"Can we see?" asked Declan.

There was a pause, and I suspected that Declan was being silently persuasive. If he was, it worked.

"I don't see why not," said Gordiss. "We haven't dismantled the stone settings on the second one, so that one's still open: we've found that once a portal is open it stays that way unless we remove the relevant lintel-stone. Wait while we finish setting up this new one and then I'll tell you about those two, and I'll be able to show you one of them."

So we stood quietly to one side while the slaves finished setting up the new circuit and then watched as the last couple of metal poles were connected. And this time there was a humming noise, and then the arch everyone was looking at seemed to flicker for a moment. And when the flickering stopped we could see clear blue sky through that arch - the sky above us was grey and overcast. I stepped forward, wanting to see what was on the far side, but one of the scientists pulled me back.

"Wait!" he said. "We don't know what's through there - we need to run a scan first in case the atmosphere is poisonous, or there is radioactivity or some other problem."

Two of his colleagues left the circle and returned a few minutes later carrying what looked like a large model aircraft. They fiddled about with this for a while and then started its engines and more or less chucked it through the arch into the newly-discovered world. We watched the probe as it flew straight ahead into the new world.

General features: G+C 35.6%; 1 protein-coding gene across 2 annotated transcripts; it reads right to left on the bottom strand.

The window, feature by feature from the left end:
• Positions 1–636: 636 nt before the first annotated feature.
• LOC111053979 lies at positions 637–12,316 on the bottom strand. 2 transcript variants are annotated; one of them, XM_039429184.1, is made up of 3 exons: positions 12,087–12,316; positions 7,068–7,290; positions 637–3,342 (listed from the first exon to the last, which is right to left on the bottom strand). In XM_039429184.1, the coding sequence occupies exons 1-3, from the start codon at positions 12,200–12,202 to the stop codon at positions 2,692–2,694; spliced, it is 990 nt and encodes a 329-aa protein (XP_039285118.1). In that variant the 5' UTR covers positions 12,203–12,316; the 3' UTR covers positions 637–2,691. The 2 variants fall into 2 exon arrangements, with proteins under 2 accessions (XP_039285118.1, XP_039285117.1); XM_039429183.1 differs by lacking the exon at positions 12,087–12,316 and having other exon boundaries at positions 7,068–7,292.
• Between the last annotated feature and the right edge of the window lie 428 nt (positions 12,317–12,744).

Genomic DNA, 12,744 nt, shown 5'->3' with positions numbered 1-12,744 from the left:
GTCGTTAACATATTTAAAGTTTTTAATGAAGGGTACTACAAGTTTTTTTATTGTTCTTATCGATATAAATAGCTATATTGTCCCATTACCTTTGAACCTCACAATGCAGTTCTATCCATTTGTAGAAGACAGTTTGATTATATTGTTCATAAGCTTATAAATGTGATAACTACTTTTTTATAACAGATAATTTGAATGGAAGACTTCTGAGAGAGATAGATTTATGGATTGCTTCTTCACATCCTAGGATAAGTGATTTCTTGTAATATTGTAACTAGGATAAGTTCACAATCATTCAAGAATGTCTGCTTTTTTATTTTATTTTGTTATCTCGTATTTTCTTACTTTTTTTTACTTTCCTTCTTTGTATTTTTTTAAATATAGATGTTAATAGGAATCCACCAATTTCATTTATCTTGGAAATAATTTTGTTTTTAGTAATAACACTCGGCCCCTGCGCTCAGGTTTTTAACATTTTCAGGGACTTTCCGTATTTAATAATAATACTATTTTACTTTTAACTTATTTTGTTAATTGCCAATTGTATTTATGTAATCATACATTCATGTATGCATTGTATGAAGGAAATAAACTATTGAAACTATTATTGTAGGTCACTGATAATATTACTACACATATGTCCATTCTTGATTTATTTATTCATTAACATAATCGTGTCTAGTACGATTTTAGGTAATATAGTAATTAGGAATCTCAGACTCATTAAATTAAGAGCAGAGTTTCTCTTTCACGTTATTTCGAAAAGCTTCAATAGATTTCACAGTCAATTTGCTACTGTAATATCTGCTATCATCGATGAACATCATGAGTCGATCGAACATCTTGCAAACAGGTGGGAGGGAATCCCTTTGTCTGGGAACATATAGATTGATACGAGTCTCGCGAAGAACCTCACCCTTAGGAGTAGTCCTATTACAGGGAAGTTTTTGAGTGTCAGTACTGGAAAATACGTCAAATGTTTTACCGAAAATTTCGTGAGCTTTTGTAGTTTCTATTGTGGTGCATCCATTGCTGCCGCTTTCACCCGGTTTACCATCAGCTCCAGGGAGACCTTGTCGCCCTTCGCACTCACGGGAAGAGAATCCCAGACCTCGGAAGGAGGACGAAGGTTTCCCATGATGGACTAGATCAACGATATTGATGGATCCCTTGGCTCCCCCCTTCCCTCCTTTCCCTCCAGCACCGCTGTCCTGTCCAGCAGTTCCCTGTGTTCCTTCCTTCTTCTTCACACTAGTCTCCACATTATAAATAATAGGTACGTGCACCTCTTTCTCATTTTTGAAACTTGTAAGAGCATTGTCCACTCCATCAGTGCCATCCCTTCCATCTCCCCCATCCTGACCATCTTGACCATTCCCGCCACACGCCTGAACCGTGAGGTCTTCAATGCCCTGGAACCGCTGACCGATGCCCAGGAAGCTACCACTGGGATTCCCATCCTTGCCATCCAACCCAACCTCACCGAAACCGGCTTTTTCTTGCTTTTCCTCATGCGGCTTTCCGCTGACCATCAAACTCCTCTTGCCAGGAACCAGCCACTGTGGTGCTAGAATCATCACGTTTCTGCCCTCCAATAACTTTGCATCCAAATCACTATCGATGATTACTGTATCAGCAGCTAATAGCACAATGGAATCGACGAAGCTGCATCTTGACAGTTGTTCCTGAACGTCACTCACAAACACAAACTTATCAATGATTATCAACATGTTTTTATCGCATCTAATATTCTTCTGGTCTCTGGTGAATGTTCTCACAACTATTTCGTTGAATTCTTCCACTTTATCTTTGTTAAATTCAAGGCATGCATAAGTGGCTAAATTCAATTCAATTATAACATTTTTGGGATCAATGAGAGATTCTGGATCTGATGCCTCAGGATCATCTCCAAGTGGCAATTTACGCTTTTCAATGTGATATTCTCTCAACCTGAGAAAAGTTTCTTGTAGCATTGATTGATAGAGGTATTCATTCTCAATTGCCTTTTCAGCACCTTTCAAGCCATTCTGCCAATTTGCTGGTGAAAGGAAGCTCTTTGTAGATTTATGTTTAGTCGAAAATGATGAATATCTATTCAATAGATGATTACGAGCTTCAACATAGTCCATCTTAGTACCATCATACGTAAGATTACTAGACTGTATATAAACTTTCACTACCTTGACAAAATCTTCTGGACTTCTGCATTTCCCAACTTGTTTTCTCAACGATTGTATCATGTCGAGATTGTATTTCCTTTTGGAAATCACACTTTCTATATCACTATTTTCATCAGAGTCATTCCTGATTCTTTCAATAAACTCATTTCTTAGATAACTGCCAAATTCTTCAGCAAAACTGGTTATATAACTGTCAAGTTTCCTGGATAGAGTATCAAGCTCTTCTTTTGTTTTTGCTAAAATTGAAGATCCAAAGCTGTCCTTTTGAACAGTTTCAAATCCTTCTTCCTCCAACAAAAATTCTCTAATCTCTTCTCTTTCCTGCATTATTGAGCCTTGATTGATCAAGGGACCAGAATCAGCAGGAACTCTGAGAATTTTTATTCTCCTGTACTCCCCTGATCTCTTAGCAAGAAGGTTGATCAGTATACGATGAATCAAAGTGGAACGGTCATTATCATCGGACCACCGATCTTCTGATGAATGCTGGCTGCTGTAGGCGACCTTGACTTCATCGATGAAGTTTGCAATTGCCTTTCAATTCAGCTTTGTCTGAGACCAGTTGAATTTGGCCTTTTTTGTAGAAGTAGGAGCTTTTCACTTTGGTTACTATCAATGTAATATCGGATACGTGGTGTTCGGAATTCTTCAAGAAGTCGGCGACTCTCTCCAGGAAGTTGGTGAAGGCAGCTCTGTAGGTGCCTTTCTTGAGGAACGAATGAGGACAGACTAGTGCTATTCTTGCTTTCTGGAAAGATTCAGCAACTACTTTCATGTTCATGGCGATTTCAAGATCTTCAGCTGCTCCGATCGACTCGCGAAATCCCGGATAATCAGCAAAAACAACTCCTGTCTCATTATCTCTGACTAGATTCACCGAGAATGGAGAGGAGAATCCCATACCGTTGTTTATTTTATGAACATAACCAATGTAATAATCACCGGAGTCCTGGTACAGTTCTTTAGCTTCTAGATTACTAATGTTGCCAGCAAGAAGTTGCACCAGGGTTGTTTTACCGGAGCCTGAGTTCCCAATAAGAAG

"Standard nitrogen-oxygen atmosphere, no obvious poisons," announced the man who was standing by the console that was receiving signals from the probe. "No significant radioactivity - it's up a little on our own world, but not to any dangerous level. Air purity is excellent - no sign of any contaminants. It's hot through there - around forty Celsius - but it looks perfectly safe. On the other hand, there's not much to look at - so far I can only see what looks like a lot of grey dust. I'll send it higher and see what there is a bit further away."

So we waited for a bit longer.

"No change," the man said. "Just lots of grey dust. It's as if we're in the middle of a large desert."

"Can I look?" I asked.

"Wait one moment," said Gordiss.

One of his colleagues stepped forward with what looked like a metal detector with a very long handle, and he stuck this through the portal, studied the reading on the handle and then pressed a button, and a small scoop appeared at the side of the business end of the instrument and collected a sample of the dust.

"No sign of life - in fact it seems to be completely inert," he reported. "It should be safe enough to go through."

I looked at Gordiss, and he nodded, and so I stepped through the portal, and immediately sank up to my ankles in the grey sand, or whatever it was. Declan followed me through the arch, but his chair quickly sank by about six inches. And it was hot, too - we were dressed for December. It reminded me of the first time we drove into Vogesia, except that this place seemed even hotter.

I had a quick look to either side, but there was nothing in sight except grey dust. And this seemed to be the only arch in this version of Stonehenge, too - there was nothing but dust where the rest of the circle should have been.

I stepped past Declan and then pulled his chair back through the arch into the Arvelan world.